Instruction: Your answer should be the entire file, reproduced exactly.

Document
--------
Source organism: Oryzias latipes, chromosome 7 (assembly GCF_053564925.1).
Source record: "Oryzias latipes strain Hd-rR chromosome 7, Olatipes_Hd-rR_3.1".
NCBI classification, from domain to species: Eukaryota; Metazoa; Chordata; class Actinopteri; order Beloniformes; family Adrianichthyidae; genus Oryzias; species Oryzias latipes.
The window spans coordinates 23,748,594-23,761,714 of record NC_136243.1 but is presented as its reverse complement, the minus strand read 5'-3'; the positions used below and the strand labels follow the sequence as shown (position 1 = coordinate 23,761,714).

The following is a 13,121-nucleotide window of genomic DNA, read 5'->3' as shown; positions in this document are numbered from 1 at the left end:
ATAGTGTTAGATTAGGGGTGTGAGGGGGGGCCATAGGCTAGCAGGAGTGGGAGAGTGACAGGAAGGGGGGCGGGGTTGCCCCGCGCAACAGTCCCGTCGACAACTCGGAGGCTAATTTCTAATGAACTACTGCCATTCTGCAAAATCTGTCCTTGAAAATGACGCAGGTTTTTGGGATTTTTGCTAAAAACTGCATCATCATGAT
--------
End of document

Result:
Source organism: Oryzias latipes, chromosome 7 (assembly GCF_053564925.1).
Source record: "Oryzias latipes strain Hd-rR chromosome 7, Olatipes_Hd-rR_3.1".
NCBI classification, from domain to species: Eukaryota; Metazoa; Chordata; class Actinopteri; order Beloniformes; family Adrianichthyidae; genus Oryzias; species Oryzias latipes.
The window spans coordinates 23,748,594-23,761,714 of record NC_136243.1 but is presented as its reverse complement, the minus strand read 5'-3'; the positions used below and the strand labels follow the sequence as shown (position 1 = coordinate 23,761,714).

The following is a 13,121-nucleotide window of genomic DNA, read 5'->3' as shown; positions in this document are numbered from 1 at the left end:
ATAGTGTTAGATTAGGGGTGTGAGGGGGGGCCATAGGCTAGCAGGAGTGGGAGAGTGACAGGAAGGGGGGCGGGGTTGCCCCGCGCAACAGTCCCGTCGACAACTCGGAGGCTAATTTCTAATGAACTACTGCCATTCTGCAAAATCTGTCCTTGAAAATGACGCAGGTTTTTGGGATTTTTGCTAAAAACTGCATCATCATGAT